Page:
Our smaller option used protoboard over the back of Pico. Since we didn’t want to block the BOOTSEL button, we only soldered it over part of Pico. However, before soldering it on at all, we soldered the buttons in place.
Tactile switches typically have four connections. Well, really they have two connections, but each connection has two tabs that fit into the protoboard. This means that you have to orientate them correctly. Again, your multimeter’s continuity function will confirm which pins are connected and which are switched.
Protoboard is a PCB that contains lots and lots of holes and nothing else. You solder your components into the holes and then you have to create connections between them.
We placed the buttons in the protoboard in positions we liked before worrying about the wiring. First, we looked to connect one side of each switch to ground. To minimise the wiring, we did this in two groups. We connected one side of each of the direction buttons together and then linked them to ground. Then we did the same to all the action buttons.
There are two ways of connecting things on protoboard. One is to use jumper wire. This works well if the points are more than a couple of holes apart. For holes that are next to each other, or very close, you can bridge them. On some protoboard (which doesn’t have a solder mask), you might simply be able to drag a blob of solder across with your soldering iron so that it joins both holes. On protoboard with solder mask, this doesn’t work quite so well, so you need to add a little strand of wire in a surface-mount position between the two points and solder it in. If you’ve got a pair of tweezers to hold the wire in place while you solder it, it will be much easier.
For longer connections, you’ll need to use jumper wire. Sometimes you’ll be able to poke it through the protoboard and use the leg to join. Other times you’ll have to surface-mount it. This all sounds a bit complicated, but while it can be a bit fiddly, it’s all fairly straightforward once you put solder to iron.
Program it up
Now that we’ve got the hardware ready, let’s code it up. You’ll first need to load CircuitPython onto your Pico. You can download the latest release from circuitpython.org. Press the BOOTSEL button as you plug Pico into your USB port, and then drag and drop the downloaded UF2 file onto the RP2 USB drive that should appear.
We’ll use Mu to program Pico. If you’ve not used CircuitPython before, it’s probably worth having a quick look through the ’getting started’ guide.
The code to run our games controller is:
from adafruit_hid.keyboard import Keyboard
from adafruit_hid.keycode import Keycode
kbd = Keyboard(usb_hid.devices)
keycodes = [Keycode.UP_ARROW, Keycode.DOWN_ARROW, Keycode.LEFT_ARROW, Keycode.RIGHT_ARROW, Keycode.X, Keycode.Z, Keycode.SPACE, Keycode.ENTER]
pad = gamepad.GamePad(
last_pressed = 0
this_pressed = pad.get_pressed()
if (this_pressed != last_pressed):
for i in range(8):
if (this_pressed & 1<<i) and not (last_pressed & 1<<i):
if (last_pressed & 1<<i) and not (this_pressed & 1<<i):
last_pressed = this_pressed
This uses the HID keyboard object (called kbd) to send key press and release events for different key codes depending on what buttons are pressed or released. We’ve used the gamepad module that is for keeping track of up to eight buttons. When you initialise it, it will automatically add pull-up resistors and set the I/O pins to input. Then, it will keep track of what buttons are pressed. When you call get_pressed(), it will return a byte of data where each digit corresponds to an I/O pin. So, the following number (in binary) means that the first and third buttons have been pressed: 00000101. This is a little confusing, because this is the opposite order to how the I/Os are passed when you initialise the GamePad object.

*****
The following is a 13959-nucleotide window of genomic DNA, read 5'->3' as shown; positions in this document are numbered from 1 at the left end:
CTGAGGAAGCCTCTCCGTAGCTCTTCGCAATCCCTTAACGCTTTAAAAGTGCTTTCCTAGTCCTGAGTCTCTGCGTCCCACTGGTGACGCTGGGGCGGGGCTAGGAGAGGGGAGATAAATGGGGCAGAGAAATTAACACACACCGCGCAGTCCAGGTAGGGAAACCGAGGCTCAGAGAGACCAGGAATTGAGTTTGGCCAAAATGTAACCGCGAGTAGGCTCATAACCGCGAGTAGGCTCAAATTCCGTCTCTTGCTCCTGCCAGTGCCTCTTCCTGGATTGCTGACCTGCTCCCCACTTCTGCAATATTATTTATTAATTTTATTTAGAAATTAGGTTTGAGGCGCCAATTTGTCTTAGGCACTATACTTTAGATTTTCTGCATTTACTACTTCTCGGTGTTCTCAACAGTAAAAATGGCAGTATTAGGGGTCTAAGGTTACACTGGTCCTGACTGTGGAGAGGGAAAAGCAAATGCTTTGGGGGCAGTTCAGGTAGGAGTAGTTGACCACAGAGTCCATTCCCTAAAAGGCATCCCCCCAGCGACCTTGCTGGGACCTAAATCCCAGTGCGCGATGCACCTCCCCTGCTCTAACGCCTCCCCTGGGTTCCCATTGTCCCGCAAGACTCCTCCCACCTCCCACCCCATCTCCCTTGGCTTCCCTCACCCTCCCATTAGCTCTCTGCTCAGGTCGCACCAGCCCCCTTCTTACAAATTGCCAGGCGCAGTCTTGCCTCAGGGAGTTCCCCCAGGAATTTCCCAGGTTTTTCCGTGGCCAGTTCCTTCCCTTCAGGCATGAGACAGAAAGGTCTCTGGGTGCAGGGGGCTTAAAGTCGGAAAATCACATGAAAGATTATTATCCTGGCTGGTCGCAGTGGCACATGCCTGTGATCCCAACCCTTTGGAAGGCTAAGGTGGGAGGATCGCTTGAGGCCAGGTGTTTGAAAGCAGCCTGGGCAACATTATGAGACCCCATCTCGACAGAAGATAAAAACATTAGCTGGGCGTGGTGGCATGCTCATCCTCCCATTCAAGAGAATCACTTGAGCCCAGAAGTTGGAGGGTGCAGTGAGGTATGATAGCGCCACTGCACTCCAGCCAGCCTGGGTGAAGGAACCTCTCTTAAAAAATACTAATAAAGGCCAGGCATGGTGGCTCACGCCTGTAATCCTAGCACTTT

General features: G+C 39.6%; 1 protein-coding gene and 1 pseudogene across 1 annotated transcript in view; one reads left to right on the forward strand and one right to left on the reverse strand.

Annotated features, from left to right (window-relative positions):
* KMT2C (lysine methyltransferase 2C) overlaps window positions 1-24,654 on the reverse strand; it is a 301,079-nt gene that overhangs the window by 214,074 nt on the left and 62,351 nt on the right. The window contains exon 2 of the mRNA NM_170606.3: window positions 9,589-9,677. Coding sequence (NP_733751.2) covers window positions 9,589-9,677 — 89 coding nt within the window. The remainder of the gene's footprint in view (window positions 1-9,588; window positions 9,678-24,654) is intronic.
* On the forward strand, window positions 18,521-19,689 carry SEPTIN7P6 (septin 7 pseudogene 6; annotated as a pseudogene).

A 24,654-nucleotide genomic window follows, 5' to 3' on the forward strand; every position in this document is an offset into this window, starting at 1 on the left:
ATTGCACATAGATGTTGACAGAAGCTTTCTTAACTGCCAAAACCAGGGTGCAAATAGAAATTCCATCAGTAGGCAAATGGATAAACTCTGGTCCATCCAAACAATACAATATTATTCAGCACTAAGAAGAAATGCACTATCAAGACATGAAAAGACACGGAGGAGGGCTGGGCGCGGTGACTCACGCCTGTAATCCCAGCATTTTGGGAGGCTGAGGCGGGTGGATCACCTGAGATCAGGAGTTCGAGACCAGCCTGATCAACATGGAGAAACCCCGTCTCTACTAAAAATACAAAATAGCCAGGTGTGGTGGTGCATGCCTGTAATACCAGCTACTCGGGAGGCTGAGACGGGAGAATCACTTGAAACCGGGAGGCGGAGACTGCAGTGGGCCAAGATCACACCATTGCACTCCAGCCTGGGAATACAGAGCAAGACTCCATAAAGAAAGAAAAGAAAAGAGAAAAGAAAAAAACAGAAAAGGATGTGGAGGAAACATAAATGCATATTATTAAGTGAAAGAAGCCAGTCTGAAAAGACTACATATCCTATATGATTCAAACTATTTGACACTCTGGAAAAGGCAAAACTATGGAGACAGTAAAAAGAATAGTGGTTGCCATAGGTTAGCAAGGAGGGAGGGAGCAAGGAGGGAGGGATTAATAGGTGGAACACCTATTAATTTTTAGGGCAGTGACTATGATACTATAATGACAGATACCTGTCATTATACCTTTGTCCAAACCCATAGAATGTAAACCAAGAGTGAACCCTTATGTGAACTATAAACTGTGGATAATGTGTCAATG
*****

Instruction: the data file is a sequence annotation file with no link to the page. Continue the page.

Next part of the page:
The while loop may look a little unusual as it’s not particularly common to use this sort of binary comparison in Python code, but in essence, it’s just looking at one bit at a time and seeing either: it’s now pressed but wasn’t last time the loop ran (in which case, it’s a new button press and we should send it to the computer), or it isn’t pressed this loop but was the previous loop (in which case, it’s newly released so we can call the release method).
The << operator shifts a value by a number of bits to the left. So, 1<<2 is 100, and 1<<3 is 1000. The & operator is bitwise and so it looks at a binary number and does a logical AND on each bit in turn. Since the right-hand side of the & is all zeros apart from one bit (at a different position depending on the value of i), the result will be dependent on whether the value of this_pressed or last_pressed is 1 or 0 at the position i. When you have an if condition that’s a number, it’s true if the number is anything other than 0. So, (this_pressed & 1<<2) will evaluate to true if there’s a 1 at position 2 in the binary form of this_pressed. In our case, that means if the joystick is pushed left.
You can grab this code from the following link – hsmag.cc/USBKeyboard. Obviously, you will need to update the GPIO values to the correct ones for your setup when you initialise GamePad.
We’ve taken a look at two ways to build a gamepad, but it’s up to you how you want to design yours.
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Each month, HackSpace magazine brings you the best projects, tips, tricks and tutorials from the makersphere. You can get it from the Raspberry Pi Press online store or your local newsagents. As always, every issue is free to download from the HackSpace magazine website.